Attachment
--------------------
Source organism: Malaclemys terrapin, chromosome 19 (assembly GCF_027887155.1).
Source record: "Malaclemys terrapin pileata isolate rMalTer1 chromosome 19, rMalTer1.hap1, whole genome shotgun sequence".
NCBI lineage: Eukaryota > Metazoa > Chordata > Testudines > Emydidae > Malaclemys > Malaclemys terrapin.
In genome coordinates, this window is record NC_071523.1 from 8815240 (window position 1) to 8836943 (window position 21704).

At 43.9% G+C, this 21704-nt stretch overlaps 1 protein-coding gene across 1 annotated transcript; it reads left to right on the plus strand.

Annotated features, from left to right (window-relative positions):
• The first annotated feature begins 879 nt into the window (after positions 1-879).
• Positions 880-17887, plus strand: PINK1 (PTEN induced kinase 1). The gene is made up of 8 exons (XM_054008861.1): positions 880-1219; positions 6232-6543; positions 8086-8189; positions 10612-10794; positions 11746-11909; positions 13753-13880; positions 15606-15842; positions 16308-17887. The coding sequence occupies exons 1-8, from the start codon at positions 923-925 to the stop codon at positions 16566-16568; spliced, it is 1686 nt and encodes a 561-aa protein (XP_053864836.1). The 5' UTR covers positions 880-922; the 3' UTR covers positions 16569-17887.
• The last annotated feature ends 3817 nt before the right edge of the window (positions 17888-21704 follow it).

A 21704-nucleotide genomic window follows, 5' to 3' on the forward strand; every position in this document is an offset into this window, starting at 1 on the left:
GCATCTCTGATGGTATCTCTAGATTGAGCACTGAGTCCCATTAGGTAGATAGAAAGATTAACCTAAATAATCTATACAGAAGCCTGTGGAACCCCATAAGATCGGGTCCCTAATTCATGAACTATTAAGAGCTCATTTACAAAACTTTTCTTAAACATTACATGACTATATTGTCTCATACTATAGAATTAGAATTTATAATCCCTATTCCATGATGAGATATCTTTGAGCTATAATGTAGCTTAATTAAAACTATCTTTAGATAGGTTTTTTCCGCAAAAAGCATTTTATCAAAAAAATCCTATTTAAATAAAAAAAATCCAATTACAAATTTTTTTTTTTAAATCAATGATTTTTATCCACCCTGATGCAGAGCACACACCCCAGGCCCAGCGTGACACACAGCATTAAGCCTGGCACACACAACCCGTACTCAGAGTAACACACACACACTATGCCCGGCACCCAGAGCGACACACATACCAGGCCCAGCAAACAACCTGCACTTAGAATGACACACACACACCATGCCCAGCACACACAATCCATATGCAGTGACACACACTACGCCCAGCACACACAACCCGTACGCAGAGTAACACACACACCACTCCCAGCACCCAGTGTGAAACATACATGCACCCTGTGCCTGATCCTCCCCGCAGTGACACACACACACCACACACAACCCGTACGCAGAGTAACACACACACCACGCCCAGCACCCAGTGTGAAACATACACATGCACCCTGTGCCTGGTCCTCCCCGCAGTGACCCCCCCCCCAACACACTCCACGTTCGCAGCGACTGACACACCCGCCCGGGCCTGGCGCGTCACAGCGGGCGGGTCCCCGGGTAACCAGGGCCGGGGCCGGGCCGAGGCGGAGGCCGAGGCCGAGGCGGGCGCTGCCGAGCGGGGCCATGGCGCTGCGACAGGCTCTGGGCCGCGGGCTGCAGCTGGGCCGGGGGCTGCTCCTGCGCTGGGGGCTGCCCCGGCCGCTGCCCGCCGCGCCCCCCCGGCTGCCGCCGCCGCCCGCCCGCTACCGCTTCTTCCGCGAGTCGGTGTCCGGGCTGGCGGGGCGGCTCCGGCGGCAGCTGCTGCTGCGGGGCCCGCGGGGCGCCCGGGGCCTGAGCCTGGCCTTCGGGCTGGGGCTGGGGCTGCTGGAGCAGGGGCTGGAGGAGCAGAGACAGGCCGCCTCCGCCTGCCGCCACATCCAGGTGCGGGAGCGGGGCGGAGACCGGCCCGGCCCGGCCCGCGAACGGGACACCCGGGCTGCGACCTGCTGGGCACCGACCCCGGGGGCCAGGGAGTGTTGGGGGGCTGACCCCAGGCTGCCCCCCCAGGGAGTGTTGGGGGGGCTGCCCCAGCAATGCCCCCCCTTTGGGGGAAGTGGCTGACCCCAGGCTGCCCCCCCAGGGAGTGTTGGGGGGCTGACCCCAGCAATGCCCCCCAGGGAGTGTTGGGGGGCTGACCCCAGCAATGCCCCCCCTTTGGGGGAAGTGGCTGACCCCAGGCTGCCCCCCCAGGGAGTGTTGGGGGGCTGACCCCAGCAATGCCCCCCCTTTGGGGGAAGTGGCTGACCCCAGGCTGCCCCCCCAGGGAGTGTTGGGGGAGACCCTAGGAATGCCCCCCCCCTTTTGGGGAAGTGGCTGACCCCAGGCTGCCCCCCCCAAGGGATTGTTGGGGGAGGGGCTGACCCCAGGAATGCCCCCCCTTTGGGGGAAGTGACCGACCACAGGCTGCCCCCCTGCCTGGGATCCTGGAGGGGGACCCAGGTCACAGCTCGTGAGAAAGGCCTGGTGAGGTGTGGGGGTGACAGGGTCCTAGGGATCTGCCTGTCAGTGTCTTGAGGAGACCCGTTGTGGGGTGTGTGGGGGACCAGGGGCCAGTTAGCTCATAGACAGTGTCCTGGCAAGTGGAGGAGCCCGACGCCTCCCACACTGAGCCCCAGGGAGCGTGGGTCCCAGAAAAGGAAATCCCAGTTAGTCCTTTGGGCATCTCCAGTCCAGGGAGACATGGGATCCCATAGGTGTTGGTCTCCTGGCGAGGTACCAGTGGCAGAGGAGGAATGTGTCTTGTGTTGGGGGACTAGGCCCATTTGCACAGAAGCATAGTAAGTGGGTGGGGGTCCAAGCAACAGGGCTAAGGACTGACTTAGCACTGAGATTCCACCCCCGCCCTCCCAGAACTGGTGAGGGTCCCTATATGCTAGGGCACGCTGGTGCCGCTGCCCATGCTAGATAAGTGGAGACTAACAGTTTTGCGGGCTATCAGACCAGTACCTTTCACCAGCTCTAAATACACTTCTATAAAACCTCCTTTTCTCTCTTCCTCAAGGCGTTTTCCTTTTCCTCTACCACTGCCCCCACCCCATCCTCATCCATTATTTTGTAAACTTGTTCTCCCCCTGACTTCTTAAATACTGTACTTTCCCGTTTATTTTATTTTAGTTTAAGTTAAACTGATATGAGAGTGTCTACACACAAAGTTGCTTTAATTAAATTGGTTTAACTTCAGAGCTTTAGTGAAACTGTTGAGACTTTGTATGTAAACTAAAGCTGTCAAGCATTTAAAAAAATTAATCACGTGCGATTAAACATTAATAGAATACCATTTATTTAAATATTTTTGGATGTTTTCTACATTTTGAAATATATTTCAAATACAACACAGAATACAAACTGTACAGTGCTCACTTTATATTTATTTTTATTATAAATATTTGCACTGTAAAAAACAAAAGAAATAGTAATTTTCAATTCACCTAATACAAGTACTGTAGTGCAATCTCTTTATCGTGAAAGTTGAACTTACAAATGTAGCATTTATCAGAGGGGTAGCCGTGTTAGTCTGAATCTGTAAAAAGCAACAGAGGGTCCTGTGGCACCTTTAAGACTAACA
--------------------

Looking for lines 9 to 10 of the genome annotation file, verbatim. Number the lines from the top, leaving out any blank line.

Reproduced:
• The last annotated feature ends 3817 nt before the right edge of the window (positions 17888-21704 follow it).

A 21704-nucleotide genomic window follows, 5' to 3' on the forward strand; every position in this document is an offset into this window, starting at 1 on the left: